We rolled up to the route to find a party of 3 in front of us. Today was not going to include an accidental sub-3-hour send for us, no sir, so we took our time. Jeremy let me lead the ultra-classic Split Pillar (.10b). It looks like this:
Suffice it to say, one of the best pitches I’ve ever done (or ever will do) on gear.
Halfway up it, pumped and shaky and sewing it up (placing a shitton of gear), I thought to myself two things:
A) The 3 hour goal is ridiculous. How can I get out of it? I’m fucked.
B) I should’ve been doing this crack thing for like a month beforehand.
Somewhere between 5 and 15 minutes later (no idea how much time passed), I found myself hauling my ass out of the squeeze chimney that marks the end of the pitch and onto a ledge, where two South Americans had been belaying their leader and snapping photos of me. I went into the anchor and put Jeremy on belay. At this point, I had an entirely different thought: Dude I can do this. That was easy.
Besides waiting in the cold wind while the party ahead of us took their time doing the final four pitches, the rest of the climb was very enjoyable and more or less uneventful. Perry’s Layback (.11a) was hard…you must put your feet damn near in front of your face while you pull yourself into the blank, vertical wall with your hands in a flat undercling. And you have bolts to clip while you do it. The word is pumpy. But now I know what to expect, and hopefully will be able to sprint through it next time.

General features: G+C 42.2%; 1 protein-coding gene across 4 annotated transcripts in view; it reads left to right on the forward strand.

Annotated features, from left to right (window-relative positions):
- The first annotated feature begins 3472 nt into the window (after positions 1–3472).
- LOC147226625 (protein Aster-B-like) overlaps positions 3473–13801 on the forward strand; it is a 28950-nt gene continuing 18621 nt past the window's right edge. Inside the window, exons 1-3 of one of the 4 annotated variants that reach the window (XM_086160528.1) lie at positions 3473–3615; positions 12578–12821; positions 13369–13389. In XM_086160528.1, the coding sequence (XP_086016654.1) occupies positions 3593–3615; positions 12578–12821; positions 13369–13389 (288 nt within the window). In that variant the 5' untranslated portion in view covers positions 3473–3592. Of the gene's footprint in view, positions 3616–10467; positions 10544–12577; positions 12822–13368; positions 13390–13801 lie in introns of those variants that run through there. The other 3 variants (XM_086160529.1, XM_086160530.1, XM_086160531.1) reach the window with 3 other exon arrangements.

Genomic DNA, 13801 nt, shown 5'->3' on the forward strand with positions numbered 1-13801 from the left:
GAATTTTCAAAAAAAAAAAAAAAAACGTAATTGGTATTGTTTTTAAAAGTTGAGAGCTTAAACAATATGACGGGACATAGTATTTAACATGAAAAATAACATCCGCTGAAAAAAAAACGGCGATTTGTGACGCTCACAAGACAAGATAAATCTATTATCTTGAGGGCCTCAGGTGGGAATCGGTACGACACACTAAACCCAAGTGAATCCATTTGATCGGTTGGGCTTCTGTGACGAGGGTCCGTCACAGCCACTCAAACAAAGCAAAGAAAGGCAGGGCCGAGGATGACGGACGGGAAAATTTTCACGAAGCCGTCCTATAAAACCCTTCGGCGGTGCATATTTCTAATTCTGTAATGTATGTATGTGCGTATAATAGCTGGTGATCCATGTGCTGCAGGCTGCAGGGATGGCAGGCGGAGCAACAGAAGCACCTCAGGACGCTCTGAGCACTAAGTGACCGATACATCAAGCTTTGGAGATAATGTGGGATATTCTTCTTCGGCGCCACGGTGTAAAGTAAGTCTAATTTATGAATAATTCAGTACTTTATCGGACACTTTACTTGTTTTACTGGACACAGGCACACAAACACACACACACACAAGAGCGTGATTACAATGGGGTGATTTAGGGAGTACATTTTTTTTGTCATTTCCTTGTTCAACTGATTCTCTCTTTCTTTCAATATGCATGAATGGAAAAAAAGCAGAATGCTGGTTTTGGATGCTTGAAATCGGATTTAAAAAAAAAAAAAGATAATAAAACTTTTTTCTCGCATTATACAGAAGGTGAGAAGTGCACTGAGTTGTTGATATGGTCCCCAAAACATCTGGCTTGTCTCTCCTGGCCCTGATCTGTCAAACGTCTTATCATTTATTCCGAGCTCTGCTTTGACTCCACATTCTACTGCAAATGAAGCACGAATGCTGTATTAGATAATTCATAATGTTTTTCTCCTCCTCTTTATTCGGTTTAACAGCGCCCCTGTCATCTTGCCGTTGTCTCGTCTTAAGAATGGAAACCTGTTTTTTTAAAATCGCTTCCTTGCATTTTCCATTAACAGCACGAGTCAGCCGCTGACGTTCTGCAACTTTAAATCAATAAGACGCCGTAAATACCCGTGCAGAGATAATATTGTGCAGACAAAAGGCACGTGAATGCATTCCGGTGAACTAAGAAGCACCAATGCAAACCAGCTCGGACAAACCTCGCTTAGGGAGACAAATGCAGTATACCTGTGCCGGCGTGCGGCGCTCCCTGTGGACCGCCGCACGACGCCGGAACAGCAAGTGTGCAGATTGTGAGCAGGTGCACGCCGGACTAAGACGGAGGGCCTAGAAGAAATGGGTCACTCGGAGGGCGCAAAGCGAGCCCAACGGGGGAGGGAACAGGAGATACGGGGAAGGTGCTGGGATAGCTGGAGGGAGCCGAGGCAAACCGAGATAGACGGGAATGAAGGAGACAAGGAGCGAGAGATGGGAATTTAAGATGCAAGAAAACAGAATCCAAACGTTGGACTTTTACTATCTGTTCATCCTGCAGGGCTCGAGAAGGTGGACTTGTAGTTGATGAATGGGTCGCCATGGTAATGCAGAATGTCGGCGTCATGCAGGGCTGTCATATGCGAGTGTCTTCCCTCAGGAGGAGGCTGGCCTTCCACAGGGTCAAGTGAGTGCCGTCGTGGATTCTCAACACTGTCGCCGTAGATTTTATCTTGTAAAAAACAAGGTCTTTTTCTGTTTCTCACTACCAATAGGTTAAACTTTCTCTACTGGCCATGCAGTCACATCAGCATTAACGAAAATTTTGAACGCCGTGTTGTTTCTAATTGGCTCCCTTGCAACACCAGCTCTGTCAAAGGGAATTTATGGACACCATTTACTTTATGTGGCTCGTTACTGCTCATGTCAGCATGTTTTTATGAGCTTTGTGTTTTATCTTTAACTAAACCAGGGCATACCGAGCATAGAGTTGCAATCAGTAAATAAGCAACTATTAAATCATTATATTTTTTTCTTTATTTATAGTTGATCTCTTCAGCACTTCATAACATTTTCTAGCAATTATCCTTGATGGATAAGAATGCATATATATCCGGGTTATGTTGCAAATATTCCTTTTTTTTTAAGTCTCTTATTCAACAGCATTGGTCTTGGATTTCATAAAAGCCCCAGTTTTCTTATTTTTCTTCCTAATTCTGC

So the route is now more or less sussed, and Jeremy and I both believe that if we don’t get stuck behind anyone, link the first two pitches, and haul ass, we should be able to do it in 3 hours or less. As it was, our time was 5:40 to the top, but that included lots of stopping to chat about life, pee off ledges, and admire the scenery.
That night was a joint moving in/birthday party for our friend Scot, which involved lots of eating, a little bit of drinking, and a mountain of cinnamon rolls that Vikki had prepared for my birthday cake (as well as an ice cream cake that Michelle lovingly assembled for Scot). Life is good.
Day 4- Active Recovery: Breath Holding Elements
Today is ironically cool and breezy. We should’ve been bouldering, but Jeremy and I were resting, as were Ethan and Georgie (they did Angel’s Crest yesterday). And so, while Vikki went to enjoy the boulders with our dear friend Rachel, Ethan, Georgie, and I went to the Rec Center to enjoy the diving board, pool, and jacuzzi. Oh, and nab a much-needed shower.
30 laps in a 25m pool, each on one breath, seemed like it would be easy when I did the first. Then I did the 2nd, and my legs felt weird and tingly and my heartbeat was racing in my ears. Shit. No way I’m going to sit at the end of the pool for 5 minutes between each lap, that’ll take forever and a day to finish. I had to calm everything way, way down.
I did lap 3 and then focused on taking full, deep breaths. All the way in, all the way out. During lap 4, I concentrated on gliding, not stroking (ha, ha). Then I watched the clock and breathed. Before long I had a rhythm going: kick off, glide, stroke 6-7 times (be wary of stroke recovery, bring arms close to chest…) and exhale and surface at the end of the pool. Breathe fully for 45 seconds, and repeat. Laps 8-30 flew by in a very peaceful, meditative way.
Another element down.
Tonight: 3 minute breath hold attempt.